- The Washington Times - Tuesday, November 6, 2001

HAVANA Vast portions of Cuba were still without power and communications yesterday after Hurricane Michelle swept across the island overnight, killing at least five persons and flooding crops before moving on to strike the Bahamas.
The hurricane, which killed 12 persons in Honduras, Nicaragua and Jamaica last week, lost some of its strength as it moved off Cuba and left Florida virtually untouched.
Rivers of rain and surging seawater flowed through downtown Nassau as Michelle ripped across the far-flung archipelago of 700 islands and 280,000 people, downing trees and power lines. Bahamian authorities reported no major damage from a storm that lost much of its punch after passing over Cuba.
When Michelle made landfall in Cuba on Sunday, its winds were estimated at 130 mph.
The storm caused at least 23 homes to collapse in Havana, state television reported. More were expected to crumble as they dried out in the sun. By yesterday, the streets of the Cuban capital's colonial district were littered with debris.
Reporters who toured rural parts of Matanzas and Villa Clara provinces east of Havana early yesterday found hundreds of homes damaged but only a few destroyed.
"We were rebuilding the house," Jose Ramon Pedrozo said quietly as he tried to rescue a few wooden planks that once formed part of his modest home in Solis Viejo, a small town in hard-hit Matanzas. "Now we're going to start all over."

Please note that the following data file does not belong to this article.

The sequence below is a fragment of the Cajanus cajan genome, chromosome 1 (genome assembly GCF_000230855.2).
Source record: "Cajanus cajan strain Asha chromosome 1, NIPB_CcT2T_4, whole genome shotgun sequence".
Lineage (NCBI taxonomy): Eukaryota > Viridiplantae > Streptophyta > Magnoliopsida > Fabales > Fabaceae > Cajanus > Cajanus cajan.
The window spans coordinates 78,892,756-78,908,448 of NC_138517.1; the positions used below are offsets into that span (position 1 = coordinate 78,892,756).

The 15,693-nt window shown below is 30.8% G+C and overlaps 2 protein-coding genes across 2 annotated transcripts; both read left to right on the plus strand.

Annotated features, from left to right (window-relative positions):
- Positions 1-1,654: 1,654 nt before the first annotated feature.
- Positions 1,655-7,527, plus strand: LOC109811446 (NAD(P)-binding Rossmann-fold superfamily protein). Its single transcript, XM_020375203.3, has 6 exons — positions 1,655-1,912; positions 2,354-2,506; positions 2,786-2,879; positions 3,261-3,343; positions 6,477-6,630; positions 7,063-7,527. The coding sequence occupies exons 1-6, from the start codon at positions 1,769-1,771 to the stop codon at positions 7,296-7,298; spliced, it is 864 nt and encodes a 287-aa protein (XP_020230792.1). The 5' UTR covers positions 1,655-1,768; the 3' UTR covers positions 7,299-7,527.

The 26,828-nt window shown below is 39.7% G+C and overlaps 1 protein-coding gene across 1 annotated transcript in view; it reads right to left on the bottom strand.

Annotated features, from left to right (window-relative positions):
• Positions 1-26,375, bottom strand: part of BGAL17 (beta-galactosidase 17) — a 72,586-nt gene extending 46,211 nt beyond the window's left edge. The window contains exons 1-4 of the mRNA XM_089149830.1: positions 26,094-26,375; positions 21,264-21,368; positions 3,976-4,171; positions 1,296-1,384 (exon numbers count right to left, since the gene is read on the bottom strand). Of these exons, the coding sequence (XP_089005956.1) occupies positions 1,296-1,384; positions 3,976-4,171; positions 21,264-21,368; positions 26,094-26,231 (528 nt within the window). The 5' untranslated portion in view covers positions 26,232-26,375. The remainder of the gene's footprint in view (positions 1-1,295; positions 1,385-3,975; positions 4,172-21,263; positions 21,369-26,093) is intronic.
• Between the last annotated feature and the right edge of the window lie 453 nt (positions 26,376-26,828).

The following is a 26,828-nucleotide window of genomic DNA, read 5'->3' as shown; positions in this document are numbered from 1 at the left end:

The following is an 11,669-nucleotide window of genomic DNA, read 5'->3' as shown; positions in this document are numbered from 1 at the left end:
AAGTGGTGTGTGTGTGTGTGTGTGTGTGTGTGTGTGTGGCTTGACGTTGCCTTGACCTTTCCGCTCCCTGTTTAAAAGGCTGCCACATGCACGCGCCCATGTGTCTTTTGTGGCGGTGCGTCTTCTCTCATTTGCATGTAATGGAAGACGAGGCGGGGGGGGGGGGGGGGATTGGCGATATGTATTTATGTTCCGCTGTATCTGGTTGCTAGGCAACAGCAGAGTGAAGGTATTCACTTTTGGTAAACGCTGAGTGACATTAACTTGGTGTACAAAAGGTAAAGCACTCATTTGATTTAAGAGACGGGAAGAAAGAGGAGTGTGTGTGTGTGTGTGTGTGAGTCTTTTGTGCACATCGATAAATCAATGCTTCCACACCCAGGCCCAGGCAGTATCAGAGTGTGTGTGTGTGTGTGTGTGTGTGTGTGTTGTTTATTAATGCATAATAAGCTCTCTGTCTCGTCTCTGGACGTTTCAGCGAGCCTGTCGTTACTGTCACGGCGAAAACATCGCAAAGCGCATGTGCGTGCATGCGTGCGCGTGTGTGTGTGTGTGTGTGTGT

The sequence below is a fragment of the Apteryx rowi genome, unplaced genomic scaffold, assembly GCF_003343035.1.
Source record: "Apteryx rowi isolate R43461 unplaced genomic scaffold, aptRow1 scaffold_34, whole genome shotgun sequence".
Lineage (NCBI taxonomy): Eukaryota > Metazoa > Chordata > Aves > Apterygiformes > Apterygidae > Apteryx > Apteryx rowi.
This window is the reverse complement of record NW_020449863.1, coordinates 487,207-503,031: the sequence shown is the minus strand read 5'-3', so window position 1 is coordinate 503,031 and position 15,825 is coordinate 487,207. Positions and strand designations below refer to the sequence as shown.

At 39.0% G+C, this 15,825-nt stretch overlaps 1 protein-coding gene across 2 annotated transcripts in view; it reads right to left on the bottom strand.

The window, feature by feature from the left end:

The narrow streets in Solis Viejo and other small towns in the central Cuban region were littered with palm branches and tiles blown off buildings. Downed utility poles lay scattered in parks and front yards.
Switched off by the government after Michelle hit Sunday afternoon, electricity remained shut down across the western half of the island. The 750,000 people who had been evacuated before the storm still had not been allowed to return home by early yesterday afternoon.
Conditions in many parts of Cuba were unknown because communications were nearly completely knocked out, making it difficult for the government even to assess the damage.
Michelle created an 18-foot storm surge on the island of Cayo Largo off Cuba's south coast Sunday, but there was no immediate word on damage there.
In a state television broadcast early yesterday afternoon, Cuba's National Defense confirmed five deaths.
Javier Godinez, a bartender at the historic Dos Hermanos tavern on Old Havana's waterfront, said he and several others braved the storm inside the building, the wind lashing against the banging metal shutters.
Havana housewife Nimar Herrera Perez, 63, was sweeping water off a sidewalk in front of her home, whose walls are 3 feet thick.
"These walls are good and strong," Mrs. Herrera said. "You don't feel anything inside."
An elderly neighbor stopped by, complaining that Cubans' daily bread ration had not arrived. "They gave out two rolls yesterday because of the storm," Mrs. Herrera explained.
By yesterday morning the rain had stopped across most of Cuba, but as Michelle moved northeast, there were reports of heavy downpours in the easternmost provinces of Santiago and Guantanamo.


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